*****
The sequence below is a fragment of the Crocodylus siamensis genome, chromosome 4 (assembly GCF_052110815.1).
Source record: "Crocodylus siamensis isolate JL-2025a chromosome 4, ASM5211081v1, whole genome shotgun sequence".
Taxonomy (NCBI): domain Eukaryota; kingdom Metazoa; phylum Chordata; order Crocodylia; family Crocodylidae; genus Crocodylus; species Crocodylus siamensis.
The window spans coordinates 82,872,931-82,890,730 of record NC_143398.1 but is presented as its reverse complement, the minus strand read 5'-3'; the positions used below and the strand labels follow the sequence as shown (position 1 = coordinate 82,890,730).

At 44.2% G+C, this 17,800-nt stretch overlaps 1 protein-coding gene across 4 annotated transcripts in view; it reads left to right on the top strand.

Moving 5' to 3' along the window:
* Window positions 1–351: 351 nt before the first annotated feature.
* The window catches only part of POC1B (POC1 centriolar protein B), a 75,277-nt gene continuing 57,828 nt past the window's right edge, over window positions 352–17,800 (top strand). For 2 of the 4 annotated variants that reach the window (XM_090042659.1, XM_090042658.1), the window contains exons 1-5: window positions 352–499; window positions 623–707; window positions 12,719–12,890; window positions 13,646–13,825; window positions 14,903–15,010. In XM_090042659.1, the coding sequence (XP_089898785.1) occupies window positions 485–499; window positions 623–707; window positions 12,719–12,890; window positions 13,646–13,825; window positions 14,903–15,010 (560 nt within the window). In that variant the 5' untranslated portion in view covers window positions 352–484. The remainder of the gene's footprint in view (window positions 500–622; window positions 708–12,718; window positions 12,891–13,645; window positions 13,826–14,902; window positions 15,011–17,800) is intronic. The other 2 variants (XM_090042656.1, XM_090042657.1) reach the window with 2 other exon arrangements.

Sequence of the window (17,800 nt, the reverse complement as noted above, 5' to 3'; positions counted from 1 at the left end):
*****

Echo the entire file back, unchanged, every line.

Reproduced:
The sequence below is a fragment of the Crocodylus siamensis genome, chromosome 4 (assembly GCF_052110815.1).
Source record: "Crocodylus siamensis isolate JL-2025a chromosome 4, ASM5211081v1, whole genome shotgun sequence".
Taxonomy (NCBI): domain Eukaryota; kingdom Metazoa; phylum Chordata; order Crocodylia; family Crocodylidae; genus Crocodylus; species Crocodylus siamensis.
The window spans coordinates 82,872,931-82,890,730 of record NC_143398.1 but is presented as its reverse complement, the minus strand read 5'-3'; the positions used below and the strand labels follow the sequence as shown (position 1 = coordinate 82,890,730).

At 44.2% G+C, this 17,800-nt stretch overlaps 1 protein-coding gene across 4 annotated transcripts in view; it reads left to right on the top strand.

Moving 5' to 3' along the window:
* Window positions 1–351: 351 nt before the first annotated feature.
* The window catches only part of POC1B (POC1 centriolar protein B), a 75,277-nt gene continuing 57,828 nt past the window's right edge, over window positions 352–17,800 (top strand). For 2 of the 4 annotated variants that reach the window (XM_090042659.1, XM_090042658.1), the window contains exons 1-5: window positions 352–499; window positions 623–707; window positions 12,719–12,890; window positions 13,646–13,825; window positions 14,903–15,010. In XM_090042659.1, the coding sequence (XP_089898785.1) occupies window positions 485–499; window positions 623–707; window positions 12,719–12,890; window positions 13,646–13,825; window positions 14,903–15,010 (560 nt within the window). In that variant the 5' untranslated portion in view covers window positions 352–484. The remainder of the gene's footprint in view (window positions 500–622; window positions 708–12,718; window positions 12,891–13,645; window positions 13,826–14,902; window positions 15,011–17,800) is intronic. The other 2 variants (XM_090042656.1, XM_090042657.1) reach the window with 2 other exon arrangements.

Sequence of the window (17,800 nt, the reverse complement as noted above, 5' to 3'; positions counted from 1 at the left end):